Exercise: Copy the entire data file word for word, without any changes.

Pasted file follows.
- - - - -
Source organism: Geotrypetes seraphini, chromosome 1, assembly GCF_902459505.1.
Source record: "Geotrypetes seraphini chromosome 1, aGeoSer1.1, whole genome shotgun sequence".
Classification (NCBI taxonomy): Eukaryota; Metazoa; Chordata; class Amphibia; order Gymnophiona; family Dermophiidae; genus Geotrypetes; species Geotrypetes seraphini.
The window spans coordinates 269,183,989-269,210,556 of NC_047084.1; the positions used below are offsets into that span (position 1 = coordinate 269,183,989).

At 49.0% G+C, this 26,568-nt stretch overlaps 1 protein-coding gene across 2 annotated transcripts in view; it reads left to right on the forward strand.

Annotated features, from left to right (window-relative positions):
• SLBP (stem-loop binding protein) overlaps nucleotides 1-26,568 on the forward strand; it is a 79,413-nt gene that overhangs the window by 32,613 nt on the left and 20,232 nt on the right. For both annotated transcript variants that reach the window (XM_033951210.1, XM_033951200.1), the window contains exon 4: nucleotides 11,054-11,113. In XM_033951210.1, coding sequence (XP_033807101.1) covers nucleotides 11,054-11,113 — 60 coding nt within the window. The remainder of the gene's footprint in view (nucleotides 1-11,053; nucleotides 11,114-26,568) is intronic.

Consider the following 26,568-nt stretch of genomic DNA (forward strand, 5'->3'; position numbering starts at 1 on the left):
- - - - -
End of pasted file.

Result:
Source organism: Geotrypetes seraphini, chromosome 1, assembly GCF_902459505.1.
Source record: "Geotrypetes seraphini chromosome 1, aGeoSer1.1, whole genome shotgun sequence".
Classification (NCBI taxonomy): Eukaryota; Metazoa; Chordata; class Amphibia; order Gymnophiona; family Dermophiidae; genus Geotrypetes; species Geotrypetes seraphini.
The window spans coordinates 269,183,989-269,210,556 of NC_047084.1; the positions used below are offsets into that span (position 1 = coordinate 269,183,989).

At 49.0% G+C, this 26,568-nt stretch overlaps 1 protein-coding gene across 2 annotated transcripts in view; it reads left to right on the forward strand.

Annotated features, from left to right (window-relative positions):
• SLBP (stem-loop binding protein) overlaps nucleotides 1-26,568 on the forward strand; it is a 79,413-nt gene that overhangs the window by 32,613 nt on the left and 20,232 nt on the right. For both annotated transcript variants that reach the window (XM_033951210.1, XM_033951200.1), the window contains exon 4: nucleotides 11,054-11,113. In XM_033951210.1, coding sequence (XP_033807101.1) covers nucleotides 11,054-11,113 — 60 coding nt within the window. The remainder of the gene's footprint in view (nucleotides 1-11,053; nucleotides 11,114-26,568) is intronic.

Consider the following 26,568-nt stretch of genomic DNA (forward strand, 5'->3'; position numbering starts at 1 on the left):